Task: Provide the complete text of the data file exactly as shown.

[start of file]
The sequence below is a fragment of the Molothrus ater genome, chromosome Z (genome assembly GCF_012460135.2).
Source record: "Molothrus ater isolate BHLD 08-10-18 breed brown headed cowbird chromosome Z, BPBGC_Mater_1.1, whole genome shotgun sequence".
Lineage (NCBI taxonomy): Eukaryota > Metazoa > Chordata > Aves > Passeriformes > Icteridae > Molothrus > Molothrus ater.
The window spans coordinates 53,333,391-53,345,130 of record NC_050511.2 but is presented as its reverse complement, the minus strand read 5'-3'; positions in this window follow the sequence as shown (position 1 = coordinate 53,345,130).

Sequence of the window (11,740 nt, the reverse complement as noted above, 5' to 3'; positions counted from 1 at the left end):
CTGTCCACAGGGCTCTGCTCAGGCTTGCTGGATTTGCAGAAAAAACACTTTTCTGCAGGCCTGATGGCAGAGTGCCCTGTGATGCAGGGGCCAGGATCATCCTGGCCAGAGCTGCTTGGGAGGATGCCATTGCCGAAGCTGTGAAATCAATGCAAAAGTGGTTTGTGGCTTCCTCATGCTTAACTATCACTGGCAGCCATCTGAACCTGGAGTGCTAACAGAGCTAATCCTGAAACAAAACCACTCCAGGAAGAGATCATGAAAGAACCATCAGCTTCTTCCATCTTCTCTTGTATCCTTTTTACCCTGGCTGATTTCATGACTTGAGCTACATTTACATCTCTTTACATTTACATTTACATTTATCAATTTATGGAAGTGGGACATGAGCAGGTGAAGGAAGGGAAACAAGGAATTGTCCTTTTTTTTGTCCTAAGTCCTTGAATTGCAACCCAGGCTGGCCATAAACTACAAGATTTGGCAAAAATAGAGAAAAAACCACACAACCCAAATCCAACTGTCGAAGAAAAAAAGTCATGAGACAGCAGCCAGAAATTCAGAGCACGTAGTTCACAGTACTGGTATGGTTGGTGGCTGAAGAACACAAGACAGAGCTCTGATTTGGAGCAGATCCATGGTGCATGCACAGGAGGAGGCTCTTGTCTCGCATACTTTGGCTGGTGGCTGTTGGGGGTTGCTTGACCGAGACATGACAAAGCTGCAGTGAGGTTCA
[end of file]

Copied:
The sequence below is a fragment of the Molothrus ater genome, chromosome Z (genome assembly GCF_012460135.2).
Source record: "Molothrus ater isolate BHLD 08-10-18 breed brown headed cowbird chromosome Z, BPBGC_Mater_1.1, whole genome shotgun sequence".
Lineage (NCBI taxonomy): Eukaryota > Metazoa > Chordata > Aves > Passeriformes > Icteridae > Molothrus > Molothrus ater.
The window spans coordinates 53,333,391-53,345,130 of record NC_050511.2 but is presented as its reverse complement, the minus strand read 5'-3'; positions in this window follow the sequence as shown (position 1 = coordinate 53,345,130).

Sequence of the window (11,740 nt, the reverse complement as noted above, 5' to 3'; positions counted from 1 at the left end):
CTGTCCACAGGGCTCTGCTCAGGCTTGCTGGATTTGCAGAAAAAACACTTTTCTGCAGGCCTGATGGCAGAGTGCCCTGTGATGCAGGGGCCAGGATCATCCTGGCCAGAGCTGCTTGGGAGGATGCCATTGCCGAAGCTGTGAAATCAATGCAAAAGTGGTTTGTGGCTTCCTCATGCTTAACTATCACTGGCAGCCATCTGAACCTGGAGTGCTAACAGAGCTAATCCTGAAACAAAACCACTCCAGGAAGAGATCATGAAAGAACCATCAGCTTCTTCCATCTTCTCTTGTATCCTTTTTACCCTGGCTGATTTCATGACTTGAGCTACATTTACATCTCTTTACATTTACATTTACATTTATCAATTTATGGAAGTGGGACATGAGCAGGTGAAGGAAGGGAAACAAGGAATTGTCCTTTTTTTTGTCCTAAGTCCTTGAATTGCAACCCAGGCTGGCCATAAACTACAAGATTTGGCAAAAATAGAGAAAAAACCACACAACCCAAATCCAACTGTCGAAGAAAAAAAGTCATGAGACAGCAGCCAGAAATTCAGAGCACGTAGTTCACAGTACTGGTATGGTTGGTGGCTGAAGAACACAAGACAGAGCTCTGATTTGGAGCAGATCCATGGTGCATGCACAGGAGGAGGCTCTTGTCTCGCATACTTTGGCTGGTGGCTGTTGGGGGTTGCTTGACCGAGACATGACAAAGCTGCAGTGAGGTTCA